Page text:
You Can't Get There From Here

Apple's new flagship toy has some great innards, but in a world where apps are everything, doesn't quite deliver everything it could

Feature by Alex Cole | 28 Sep 2012
  • Apple Maps

It’s that time of year again, folks – new iPhones are at last dropping from heaven and into our cash-strapped little hands. Hurray for everyone (unless you happen to have just bought an iPhone 4S, are locked into a contract, dislike Apple on principle, or just don’t have the insane amounts of money smartphones cost).

The shiny new model is longer to fit 16:9 content and another row of icons, is a good measure lighter, to the point where it almost feels like a toy, and has a generally improved set of gubbins inside, including the camera, screen, processor and charger. In fact, this phone is so much about these minor improvements that it’s telling about what the smartphone market has become – a game of little details and style, rather than bombastic new game-changing features. The launch was preceded by a whole host of rumors which got the specs pretty much dead-on, and thus the legendary secrecy of Apple’s releases is just a memory now.

But it’s what Apple took away that really tells the story of this phone – gone is the integrated YouTube app (with a Google version having to come in to replace it), gone is the old familiar charging cable (and in its place an expensive, Apple-only model), gone is the brilliant Google Maps app (and in its place, Apple’s own new version, which in just a week of release has clocked up more ridiculous entries, directions, satellite photos that look like melting landscapes, and users frustrated by the missing local transit directions than was though possible, to the point where even the London Underground staff were taking jibes at it on launch day), and gone is any impression that Apple is trying to play nice with anyone else. This phone is a strategic move, plain and simple, and a middle finger at Google, Samsung, and everyone else.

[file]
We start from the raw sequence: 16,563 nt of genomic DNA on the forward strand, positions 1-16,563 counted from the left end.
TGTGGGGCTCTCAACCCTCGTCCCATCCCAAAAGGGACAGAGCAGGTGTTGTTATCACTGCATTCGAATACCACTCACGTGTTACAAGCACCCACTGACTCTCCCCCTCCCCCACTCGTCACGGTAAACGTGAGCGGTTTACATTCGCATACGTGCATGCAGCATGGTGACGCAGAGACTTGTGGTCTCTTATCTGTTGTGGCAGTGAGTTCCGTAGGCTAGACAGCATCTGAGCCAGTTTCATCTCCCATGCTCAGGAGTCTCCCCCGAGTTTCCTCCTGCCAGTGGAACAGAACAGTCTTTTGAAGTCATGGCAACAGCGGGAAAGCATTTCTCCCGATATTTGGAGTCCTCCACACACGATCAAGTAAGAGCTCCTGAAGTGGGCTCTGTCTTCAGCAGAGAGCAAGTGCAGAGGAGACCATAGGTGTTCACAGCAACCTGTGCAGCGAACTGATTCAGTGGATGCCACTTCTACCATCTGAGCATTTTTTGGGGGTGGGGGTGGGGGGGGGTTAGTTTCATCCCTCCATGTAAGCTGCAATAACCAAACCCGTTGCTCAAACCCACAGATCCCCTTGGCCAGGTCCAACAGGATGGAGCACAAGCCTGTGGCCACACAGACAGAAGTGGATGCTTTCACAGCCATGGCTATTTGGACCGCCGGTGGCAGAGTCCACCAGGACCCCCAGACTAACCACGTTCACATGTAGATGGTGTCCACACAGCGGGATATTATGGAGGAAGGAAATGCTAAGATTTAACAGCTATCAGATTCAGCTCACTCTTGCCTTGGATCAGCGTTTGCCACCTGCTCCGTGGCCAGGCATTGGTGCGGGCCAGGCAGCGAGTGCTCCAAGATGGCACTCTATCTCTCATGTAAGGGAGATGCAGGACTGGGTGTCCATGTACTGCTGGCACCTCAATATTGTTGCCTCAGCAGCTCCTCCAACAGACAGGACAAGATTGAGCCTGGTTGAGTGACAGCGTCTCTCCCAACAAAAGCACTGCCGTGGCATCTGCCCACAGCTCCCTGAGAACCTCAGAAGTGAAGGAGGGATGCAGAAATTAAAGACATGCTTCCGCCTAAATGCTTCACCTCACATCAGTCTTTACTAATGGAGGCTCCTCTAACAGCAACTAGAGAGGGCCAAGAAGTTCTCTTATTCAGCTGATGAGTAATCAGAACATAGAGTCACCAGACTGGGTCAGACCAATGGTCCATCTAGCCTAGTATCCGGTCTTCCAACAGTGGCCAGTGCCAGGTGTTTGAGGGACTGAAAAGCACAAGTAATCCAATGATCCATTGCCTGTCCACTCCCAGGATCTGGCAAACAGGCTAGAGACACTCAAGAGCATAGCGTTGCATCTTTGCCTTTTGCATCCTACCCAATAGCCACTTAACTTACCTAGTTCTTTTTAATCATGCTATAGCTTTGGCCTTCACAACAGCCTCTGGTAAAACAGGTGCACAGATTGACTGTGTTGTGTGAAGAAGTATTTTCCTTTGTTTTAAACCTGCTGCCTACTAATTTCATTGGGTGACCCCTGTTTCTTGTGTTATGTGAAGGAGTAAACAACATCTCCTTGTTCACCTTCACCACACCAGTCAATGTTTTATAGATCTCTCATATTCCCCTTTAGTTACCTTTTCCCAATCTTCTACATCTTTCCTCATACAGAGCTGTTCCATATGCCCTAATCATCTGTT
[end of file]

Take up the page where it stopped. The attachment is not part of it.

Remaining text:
None of which is to say it’s a bad phone – it’s clearly top of the range and beats the competition in several key areas (the camera really is fantastic) – but rather that this aggressive move into a universe without Google apps baked in (but with Twitter and Facebook in its place, curiously) exposes more holes in Apple’s offering than it should. This is a phone that should be saying 'look at us, we can do it all by ourselves,' and instead comes out like an expensive new footballer immediately claiming injury.